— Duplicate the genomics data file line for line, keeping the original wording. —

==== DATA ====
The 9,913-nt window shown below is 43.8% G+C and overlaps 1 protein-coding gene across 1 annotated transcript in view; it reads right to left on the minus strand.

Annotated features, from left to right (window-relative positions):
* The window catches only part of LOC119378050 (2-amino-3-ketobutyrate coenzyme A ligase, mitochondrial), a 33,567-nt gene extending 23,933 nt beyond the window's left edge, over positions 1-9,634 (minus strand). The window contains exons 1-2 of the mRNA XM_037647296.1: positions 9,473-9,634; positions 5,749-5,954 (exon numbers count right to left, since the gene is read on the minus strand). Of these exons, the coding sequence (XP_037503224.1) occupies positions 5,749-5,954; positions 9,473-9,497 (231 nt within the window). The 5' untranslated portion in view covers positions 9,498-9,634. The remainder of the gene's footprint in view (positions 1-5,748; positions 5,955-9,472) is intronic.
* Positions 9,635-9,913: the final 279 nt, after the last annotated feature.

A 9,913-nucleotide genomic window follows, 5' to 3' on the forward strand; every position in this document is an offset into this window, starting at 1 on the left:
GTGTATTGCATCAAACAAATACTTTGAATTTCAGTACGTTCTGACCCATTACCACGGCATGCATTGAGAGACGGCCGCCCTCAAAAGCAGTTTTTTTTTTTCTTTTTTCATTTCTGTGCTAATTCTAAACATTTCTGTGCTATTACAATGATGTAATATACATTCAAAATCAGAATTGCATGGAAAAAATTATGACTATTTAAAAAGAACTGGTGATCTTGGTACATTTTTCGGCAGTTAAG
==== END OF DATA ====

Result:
The 9,913-nt window shown below is 43.8% G+C and overlaps 1 protein-coding gene across 1 annotated transcript in view; it reads right to left on the minus strand.

Annotated features, from left to right (window-relative positions):
* The window catches only part of LOC119378050 (2-amino-3-ketobutyrate coenzyme A ligase, mitochondrial), a 33,567-nt gene extending 23,933 nt beyond the window's left edge, over positions 1-9,634 (minus strand). The window contains exons 1-2 of the mRNA XM_037647296.1: positions 9,473-9,634; positions 5,749-5,954 (exon numbers count right to left, since the gene is read on the minus strand). Of these exons, the coding sequence (XP_037503224.1) occupies positions 5,749-5,954; positions 9,473-9,497 (231 nt within the window). The 5' untranslated portion in view covers positions 9,498-9,634. The remainder of the gene's footprint in view (positions 1-5,748; positions 5,955-9,472) is intronic.
* Positions 9,635-9,913: the final 279 nt, after the last annotated feature.

A 9,913-nucleotide genomic window follows, 5' to 3' on the forward strand; every position in this document is an offset into this window, starting at 1 on the left:
GTGTATTGCATCAAACAAATACTTTGAATTTCAGTACGTTCTGACCCATTACCACGGCATGCATTGAGAGACGGCCGCCCTCAAAAGCAGTTTTTTTTTTTCTTTTTTCATTTCTGTGCTAATTCTAAACATTTCTGTGCTATTACAATGATGTAATATACATTCAAAATCAGAATTGCATGGAAAAAATTATGACTATTTAAAAAGAACTGGTGATCTTGGTACATTTTTCGGCAGTTAAG